Marc Jacobs sat down with T: The New York Times Style Magazine’s Stefano Tonchi, to discuss his work at Louis Vuitton and at his own company. On a more personal note, Jacobs said it’s true he is “very much in love” with Lorenzo Martone — they are getting married, buying a house together and would like to have children. But well-wishers should steer clear of any Marc Jacobs Facebook pages; they are all fake, according to the designer.
This story first appeared in the May 5, 2009 issue of WWD. Subscribe Today.
Jacobs said he brought a fresh set of eyes to his role at Vuitton.
“What are travel clothes today? People wear what they want to travel. And I don’t think there’s anything practical about traveling with a trunk,” he said. “Luxury travel is traveling with a toothbrush. That’s it, end of story. The people who really live really luxurious lives don’t need to pack. They’ve got stuff wherever they go.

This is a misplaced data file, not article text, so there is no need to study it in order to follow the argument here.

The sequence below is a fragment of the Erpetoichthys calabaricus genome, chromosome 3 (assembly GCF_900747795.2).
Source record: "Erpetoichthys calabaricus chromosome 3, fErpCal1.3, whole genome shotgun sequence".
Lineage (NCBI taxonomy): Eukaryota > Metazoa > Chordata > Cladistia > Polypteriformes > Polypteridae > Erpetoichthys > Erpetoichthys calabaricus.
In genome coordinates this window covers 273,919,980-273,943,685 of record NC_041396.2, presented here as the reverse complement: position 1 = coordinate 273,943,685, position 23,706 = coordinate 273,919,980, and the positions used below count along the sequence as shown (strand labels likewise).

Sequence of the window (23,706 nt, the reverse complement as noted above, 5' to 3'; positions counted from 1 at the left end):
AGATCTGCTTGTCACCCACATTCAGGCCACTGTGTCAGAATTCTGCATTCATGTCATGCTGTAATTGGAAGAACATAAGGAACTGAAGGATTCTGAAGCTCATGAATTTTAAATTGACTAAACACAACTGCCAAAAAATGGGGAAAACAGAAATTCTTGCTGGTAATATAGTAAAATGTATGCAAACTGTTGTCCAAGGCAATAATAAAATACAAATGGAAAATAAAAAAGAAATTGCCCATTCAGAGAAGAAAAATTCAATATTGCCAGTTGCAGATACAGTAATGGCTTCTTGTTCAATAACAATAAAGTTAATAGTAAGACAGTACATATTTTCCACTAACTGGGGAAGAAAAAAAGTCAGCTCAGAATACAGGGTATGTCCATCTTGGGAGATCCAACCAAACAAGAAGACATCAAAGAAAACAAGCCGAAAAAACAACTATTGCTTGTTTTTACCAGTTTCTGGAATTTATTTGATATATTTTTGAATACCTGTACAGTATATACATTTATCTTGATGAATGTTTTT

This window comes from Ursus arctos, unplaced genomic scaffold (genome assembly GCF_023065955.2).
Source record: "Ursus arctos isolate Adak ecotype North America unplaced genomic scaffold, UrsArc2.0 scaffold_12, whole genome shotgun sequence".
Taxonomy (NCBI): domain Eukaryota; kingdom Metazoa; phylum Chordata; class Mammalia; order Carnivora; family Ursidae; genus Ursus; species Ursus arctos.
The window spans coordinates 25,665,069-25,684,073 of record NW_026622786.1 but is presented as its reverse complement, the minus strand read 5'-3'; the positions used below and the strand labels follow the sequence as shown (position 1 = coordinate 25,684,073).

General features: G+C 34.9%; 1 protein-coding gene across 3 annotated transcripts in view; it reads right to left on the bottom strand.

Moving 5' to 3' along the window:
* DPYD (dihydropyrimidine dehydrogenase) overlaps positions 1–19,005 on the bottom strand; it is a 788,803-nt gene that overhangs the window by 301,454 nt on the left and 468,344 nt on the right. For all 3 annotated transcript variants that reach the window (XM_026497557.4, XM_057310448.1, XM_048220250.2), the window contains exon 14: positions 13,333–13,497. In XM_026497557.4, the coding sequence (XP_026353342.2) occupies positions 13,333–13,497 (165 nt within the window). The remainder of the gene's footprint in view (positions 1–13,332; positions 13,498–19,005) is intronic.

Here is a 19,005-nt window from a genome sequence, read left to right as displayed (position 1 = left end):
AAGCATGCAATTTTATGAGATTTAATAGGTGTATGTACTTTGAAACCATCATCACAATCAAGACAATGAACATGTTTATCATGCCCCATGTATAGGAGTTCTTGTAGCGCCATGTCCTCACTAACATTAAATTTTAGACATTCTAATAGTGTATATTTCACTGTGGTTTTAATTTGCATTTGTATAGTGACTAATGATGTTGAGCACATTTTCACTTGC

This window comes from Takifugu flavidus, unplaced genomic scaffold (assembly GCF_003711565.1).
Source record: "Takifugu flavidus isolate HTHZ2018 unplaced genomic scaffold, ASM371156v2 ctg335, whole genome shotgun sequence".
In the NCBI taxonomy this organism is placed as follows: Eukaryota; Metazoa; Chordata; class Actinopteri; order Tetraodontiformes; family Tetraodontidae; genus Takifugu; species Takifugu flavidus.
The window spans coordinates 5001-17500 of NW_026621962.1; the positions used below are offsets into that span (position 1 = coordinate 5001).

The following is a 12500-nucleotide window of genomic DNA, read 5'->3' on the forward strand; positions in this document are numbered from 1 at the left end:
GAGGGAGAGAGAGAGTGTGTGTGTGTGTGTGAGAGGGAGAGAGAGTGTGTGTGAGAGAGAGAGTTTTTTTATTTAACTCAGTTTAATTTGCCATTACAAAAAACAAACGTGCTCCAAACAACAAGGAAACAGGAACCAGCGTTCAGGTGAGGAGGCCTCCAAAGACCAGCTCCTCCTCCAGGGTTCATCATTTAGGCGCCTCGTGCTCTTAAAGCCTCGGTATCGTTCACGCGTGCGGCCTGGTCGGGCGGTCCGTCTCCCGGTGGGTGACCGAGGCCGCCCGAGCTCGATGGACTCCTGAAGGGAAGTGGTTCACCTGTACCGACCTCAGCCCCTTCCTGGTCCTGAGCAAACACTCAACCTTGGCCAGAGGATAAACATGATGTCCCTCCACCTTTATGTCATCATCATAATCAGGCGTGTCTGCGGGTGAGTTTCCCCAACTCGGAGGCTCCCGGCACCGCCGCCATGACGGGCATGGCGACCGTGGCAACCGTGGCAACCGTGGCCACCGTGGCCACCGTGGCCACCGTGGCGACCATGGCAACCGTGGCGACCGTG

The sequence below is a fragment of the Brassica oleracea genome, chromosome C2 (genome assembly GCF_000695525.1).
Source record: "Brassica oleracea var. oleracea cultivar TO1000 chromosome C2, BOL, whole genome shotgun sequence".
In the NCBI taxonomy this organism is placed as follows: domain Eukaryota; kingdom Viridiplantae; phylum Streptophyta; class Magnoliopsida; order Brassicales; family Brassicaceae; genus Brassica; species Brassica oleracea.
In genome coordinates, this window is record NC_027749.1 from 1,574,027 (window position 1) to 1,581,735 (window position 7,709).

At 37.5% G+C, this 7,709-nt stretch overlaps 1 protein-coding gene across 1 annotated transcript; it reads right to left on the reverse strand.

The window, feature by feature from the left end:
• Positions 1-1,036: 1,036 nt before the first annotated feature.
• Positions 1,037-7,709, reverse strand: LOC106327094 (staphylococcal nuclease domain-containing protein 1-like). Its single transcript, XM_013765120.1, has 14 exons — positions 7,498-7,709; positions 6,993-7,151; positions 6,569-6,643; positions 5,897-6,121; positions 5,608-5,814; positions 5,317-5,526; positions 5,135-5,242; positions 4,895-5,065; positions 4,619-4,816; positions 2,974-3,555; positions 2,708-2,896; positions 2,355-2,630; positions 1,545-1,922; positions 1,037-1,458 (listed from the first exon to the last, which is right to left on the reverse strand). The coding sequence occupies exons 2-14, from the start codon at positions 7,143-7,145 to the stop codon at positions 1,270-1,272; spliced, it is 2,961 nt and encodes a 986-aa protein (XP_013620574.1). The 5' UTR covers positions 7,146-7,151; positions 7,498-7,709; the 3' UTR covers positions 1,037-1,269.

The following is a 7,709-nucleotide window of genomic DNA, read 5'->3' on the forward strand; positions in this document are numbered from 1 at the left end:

“I only work to please one person, and that’s Mr. [Bernard] Arnault,” continued Jacobs. “He gave me the job, he wanted me there and he believed I could do it. When he’s pleased, I’m pleased and the only way he’s pleased is when we sell a lot of product.”
A big believer in Mainbocher’s idea that fashion is part of the art of living, Jacobs said his collections are more straightforward than some critics imagine them to be. “I think that we designers owe a lot of that to you journalists, because I’m not really sure that any of that is really going on in any of our heads. But you all write, you embody us with these brilliant thoughts, and I don’t know that they’re really there. I have a job to do. We have to choose colors and make some clothes and then we have to hope that women are going to go out and buy them.”
Asked to define his brand, Jacobs said, “I don’t know. I don’t want to rule the world or anything. I don’t want people to look like WASPs or to look like they came in from riding — I don’t care. That’s fine if somebody needs to invent an image and that’s their thing. But I only ever got into this because I wanted to make some clothes.…I don’t have this world view or this vision of how people should live, be. One doesn’t have to commit and sign themselves up for this lifestyle where their mugs in their kitchen have to match this aesthetic. I just don’t get that. One of the joys of independence and freedom is being able to change your mind and do what you want to do.”